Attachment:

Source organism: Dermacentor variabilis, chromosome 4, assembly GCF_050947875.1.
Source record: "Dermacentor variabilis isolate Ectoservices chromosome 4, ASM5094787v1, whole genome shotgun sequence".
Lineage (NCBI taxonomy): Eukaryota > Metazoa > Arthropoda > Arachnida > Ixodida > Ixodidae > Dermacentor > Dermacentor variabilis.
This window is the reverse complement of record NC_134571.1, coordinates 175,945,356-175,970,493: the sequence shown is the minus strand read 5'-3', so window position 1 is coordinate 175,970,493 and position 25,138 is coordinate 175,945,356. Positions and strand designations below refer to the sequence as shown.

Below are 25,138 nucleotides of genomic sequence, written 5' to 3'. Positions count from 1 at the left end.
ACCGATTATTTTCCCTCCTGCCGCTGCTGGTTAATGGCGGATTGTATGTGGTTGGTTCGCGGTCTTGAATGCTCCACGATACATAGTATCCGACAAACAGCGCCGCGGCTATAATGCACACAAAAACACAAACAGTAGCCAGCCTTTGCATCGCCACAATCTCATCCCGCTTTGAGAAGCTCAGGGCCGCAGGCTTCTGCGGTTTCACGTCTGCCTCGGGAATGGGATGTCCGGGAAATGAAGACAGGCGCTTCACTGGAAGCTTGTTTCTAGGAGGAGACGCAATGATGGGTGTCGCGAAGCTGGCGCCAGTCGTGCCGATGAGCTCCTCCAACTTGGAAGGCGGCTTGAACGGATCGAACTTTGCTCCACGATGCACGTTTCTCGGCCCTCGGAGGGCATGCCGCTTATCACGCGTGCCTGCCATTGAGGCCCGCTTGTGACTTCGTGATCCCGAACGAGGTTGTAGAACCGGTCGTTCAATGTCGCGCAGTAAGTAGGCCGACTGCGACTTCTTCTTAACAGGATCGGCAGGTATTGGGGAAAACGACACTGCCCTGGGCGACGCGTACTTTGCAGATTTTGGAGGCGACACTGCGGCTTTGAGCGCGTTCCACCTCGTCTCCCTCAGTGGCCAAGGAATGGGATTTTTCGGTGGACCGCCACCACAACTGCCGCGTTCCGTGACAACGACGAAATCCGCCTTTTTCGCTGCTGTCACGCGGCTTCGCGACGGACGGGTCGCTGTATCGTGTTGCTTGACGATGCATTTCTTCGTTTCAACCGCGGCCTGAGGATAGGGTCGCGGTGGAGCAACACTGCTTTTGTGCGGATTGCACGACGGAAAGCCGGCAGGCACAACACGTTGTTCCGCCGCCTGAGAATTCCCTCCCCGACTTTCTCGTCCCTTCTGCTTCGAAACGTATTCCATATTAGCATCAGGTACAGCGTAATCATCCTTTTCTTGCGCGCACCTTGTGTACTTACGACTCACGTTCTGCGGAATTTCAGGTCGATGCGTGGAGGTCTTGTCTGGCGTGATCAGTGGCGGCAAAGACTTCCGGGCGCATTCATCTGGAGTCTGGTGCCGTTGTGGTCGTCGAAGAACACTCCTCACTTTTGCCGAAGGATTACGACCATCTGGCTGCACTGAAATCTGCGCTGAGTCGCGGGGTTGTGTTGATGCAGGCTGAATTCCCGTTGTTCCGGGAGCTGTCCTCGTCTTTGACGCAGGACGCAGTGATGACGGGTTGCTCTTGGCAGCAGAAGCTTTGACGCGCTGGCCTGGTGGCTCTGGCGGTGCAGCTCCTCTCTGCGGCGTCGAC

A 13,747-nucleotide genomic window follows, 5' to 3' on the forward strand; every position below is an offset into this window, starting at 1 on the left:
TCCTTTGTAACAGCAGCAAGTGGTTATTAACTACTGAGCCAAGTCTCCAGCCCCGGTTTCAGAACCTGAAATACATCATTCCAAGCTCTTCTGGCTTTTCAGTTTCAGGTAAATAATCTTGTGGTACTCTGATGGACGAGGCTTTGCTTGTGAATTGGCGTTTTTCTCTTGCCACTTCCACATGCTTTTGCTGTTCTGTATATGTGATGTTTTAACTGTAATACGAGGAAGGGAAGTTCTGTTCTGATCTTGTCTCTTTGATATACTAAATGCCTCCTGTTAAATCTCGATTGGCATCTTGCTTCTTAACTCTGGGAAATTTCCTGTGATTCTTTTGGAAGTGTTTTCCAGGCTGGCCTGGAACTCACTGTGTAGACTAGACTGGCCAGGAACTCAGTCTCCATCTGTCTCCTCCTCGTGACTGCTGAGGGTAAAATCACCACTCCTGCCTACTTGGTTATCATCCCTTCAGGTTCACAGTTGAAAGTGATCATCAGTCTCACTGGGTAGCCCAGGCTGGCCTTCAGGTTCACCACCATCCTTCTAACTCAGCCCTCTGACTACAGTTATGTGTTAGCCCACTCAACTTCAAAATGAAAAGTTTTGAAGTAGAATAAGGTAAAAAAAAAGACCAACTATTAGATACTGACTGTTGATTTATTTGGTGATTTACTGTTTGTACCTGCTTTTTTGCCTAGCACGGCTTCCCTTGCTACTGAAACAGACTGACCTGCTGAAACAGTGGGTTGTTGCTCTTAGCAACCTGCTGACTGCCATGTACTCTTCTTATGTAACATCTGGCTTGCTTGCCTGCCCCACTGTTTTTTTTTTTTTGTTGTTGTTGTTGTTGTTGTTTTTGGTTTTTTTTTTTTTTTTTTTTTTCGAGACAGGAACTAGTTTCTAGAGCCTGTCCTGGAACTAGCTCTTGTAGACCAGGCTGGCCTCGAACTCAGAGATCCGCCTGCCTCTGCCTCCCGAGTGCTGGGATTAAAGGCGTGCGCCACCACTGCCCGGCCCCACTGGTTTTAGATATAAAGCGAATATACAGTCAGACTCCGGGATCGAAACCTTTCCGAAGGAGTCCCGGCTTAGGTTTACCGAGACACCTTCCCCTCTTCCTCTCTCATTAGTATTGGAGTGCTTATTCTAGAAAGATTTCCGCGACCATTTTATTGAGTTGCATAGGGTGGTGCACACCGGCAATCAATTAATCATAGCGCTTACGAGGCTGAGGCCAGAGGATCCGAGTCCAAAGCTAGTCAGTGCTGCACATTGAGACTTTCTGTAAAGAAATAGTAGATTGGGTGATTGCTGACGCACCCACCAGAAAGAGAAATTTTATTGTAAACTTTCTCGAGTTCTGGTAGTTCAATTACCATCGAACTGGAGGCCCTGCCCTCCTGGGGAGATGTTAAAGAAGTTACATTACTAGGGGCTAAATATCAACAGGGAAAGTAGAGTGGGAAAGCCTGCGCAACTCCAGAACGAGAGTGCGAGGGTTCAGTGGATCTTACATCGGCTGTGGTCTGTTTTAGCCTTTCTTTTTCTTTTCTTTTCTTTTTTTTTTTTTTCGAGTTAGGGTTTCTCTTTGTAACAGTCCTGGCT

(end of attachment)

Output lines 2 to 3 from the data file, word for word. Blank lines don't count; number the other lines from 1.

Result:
Source record: "Dermacentor variabilis isolate Ectoservices chromosome 4, ASM5094787v1, whole genome shotgun sequence".
Lineage (NCBI taxonomy): Eukaryota > Metazoa > Arthropoda > Arachnida > Ixodida > Ixodidae > Dermacentor > Dermacentor variabilis.